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Reframe How You Think About Failure, Vulnerability and Leadership

Is it always a good idea to keep our vulnerabilities hidden?
by Traci Kim | Nov 2 2018

We’re afraid of risking it all and faltering, and even more afraid to be seen as vulnerable.

It might keep us safe, but this rigid mindset—the one that demands we nail it the first time, every time—is paralyzing. Fear of failure alone is enough to stop us from even trying anything new in the first place, but here’s a thought for you to mull over: our most vulnerable selves are often the ones that help us succeed in the world.

We’re used to a narrative of negativity around failure and vulnerability, but it’s time to tell a new story. Both of these emotional guests are much greater assets than first we think. Knowing yourself—even the vulnerable parts of yourself you meet only when you don’t get it right—allows you start to open yourself to the world more authentically, do better work, and even be a better partner or friend.

So this is a call to reconsider what you think of your tender underbelly—a bid to regard with welcome the things we humans fear the most. It’s never a bad time to get acquainted with your softer side, because while edgeless, it might just be your strongest secret weapon. Here are your new stories about failure and vulnerability.

Vulnerability is a key component of courage

Vulnerability is usually perceived as a weakness, and showing it comes with a barrel of negative feelings: grief, fear, sadness, and rejection to name just a few.

However, in Brené Brown’s Daring Greatly: How the Courage to Be Vulnerable Transforms the Way We Live, Love, Parent, and Lead, she makes the point that vulnerability is also the source of love, joy, and empathy. Significantly, it’s also a sign of courage—and that leads to progress.

In her TED talk “The Power of Vulnerability” from June 2010, Brown references the etymology of the word courage, coming from the Latin “cor,” meaning heart. Showing courage is literally as simple as showing your heart, your most inner, imperfect self. Make no mistake, this can be scary, but it gets easier with practice. Brown counsels to get good at it by “leaning into the discomfort,” embracing the not-so-great feelings associated with vulnerability instead of shying away from them.

In addition to building courage, a wonderful bonus of getting more comfortable with revealing yourself is that you permit others to feel more comfortable, too. There could be some tension around who will show their cards first, but, consider playing it more like a game of Uno than a game of poker. Why? The more we share, the more we increase the empathy and compassion we can receive, building stronger relationships and stronger foundations on which to build great things with our peers.

So, yes, getting vulnerable is a risk, but it’s by taking just such risks that we gain creativity, innovation, and change—the essence of pioneering. Very few success stories come with little or no risk-taking involved along the way. So be brave and take heart: risking vulnerability is what it takes to build courage and gain open, empathetic, excellent allies with whom to explore new frontiers.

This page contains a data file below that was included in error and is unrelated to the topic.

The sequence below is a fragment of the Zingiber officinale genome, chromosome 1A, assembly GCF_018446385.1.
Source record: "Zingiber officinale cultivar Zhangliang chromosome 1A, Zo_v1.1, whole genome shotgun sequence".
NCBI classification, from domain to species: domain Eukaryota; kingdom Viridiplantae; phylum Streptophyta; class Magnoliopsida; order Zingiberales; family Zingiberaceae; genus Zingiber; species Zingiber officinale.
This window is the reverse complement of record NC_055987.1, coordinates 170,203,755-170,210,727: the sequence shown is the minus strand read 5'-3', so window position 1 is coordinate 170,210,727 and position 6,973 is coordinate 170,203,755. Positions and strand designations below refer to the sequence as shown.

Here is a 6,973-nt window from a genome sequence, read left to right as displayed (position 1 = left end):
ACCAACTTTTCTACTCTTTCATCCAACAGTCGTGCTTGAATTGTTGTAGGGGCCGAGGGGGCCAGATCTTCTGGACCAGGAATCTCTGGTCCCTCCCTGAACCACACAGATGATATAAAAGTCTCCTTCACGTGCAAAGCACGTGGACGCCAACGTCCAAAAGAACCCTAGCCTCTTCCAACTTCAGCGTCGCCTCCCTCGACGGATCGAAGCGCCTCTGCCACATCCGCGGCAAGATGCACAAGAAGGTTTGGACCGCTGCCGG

If you’re in a leadership position and you’re not sure how vulnerability gels with being the boss, then Brown’s latest release, Dare to Lead, illustrates how with a balance of vulnerability, bravery, and crucially, clarity, you can get the most out of your team — and yourself!

Failure is your training ground for success

Because you fail once (or, hey, even a couple of times) doesn’t mean you’re fated to fail forever. In fact, falling flat on your face can serve as a very enlightening experience.

Fail Fast, Fail Often: How Losing Can Help You Win, by Ryan Babineaux and John Krumboltz, discusses the importance of failed attempts and how we should encourage failure more often. The authors bring up a classic example of a ceramics teacher who conducted a study in which he divided his students into two groups. He asked one group to make the best pots they could in a set timeframe, and the second group was to construct as many pots as possible in the same amount of time. In the end, the best pots actually came from the group focused on quantity, not quality.

The reason why the quantity group made the better pots might be counterintuitive, but it does make sense. In the quantity-focused group, the students picked up on the mistakes they were making between each round of pots and corrected their technique. However, the quality group had less of a chance to learn from their mistakes. Although their focus was on producing the best product possible, they didn’t have enough trials for improvement.

Essentially, failing is your training ground for success—it’s the necessary preparation for a big win. And while it might not be as safe as the “not-yet” approach (reading up on topics and researching what people with similar goals have done) trying and failing gets you in productive motion. Focus on the quantity of your attempts, not their quality. You’ll end up learning and preparing in the best way possible and gathering actionable, lived-through insights. Try, make mistakes, learn, repeat.

Practice makes permanent

All too often we hear the phrase “practice makes perfect.” We learn through repetition, so in order to get comfortable with failing and getting vulnerable, too, you’ll need to start risking it. Soon, instead of making you uneasy, the discomfort will be a welcome, wanted guest at that internal tactics meeting on how to kick butt in life.

Reframed, failure and vulnerability are nothing but educative tools to help you get even better. The softer side—not so scary anymore, huh?

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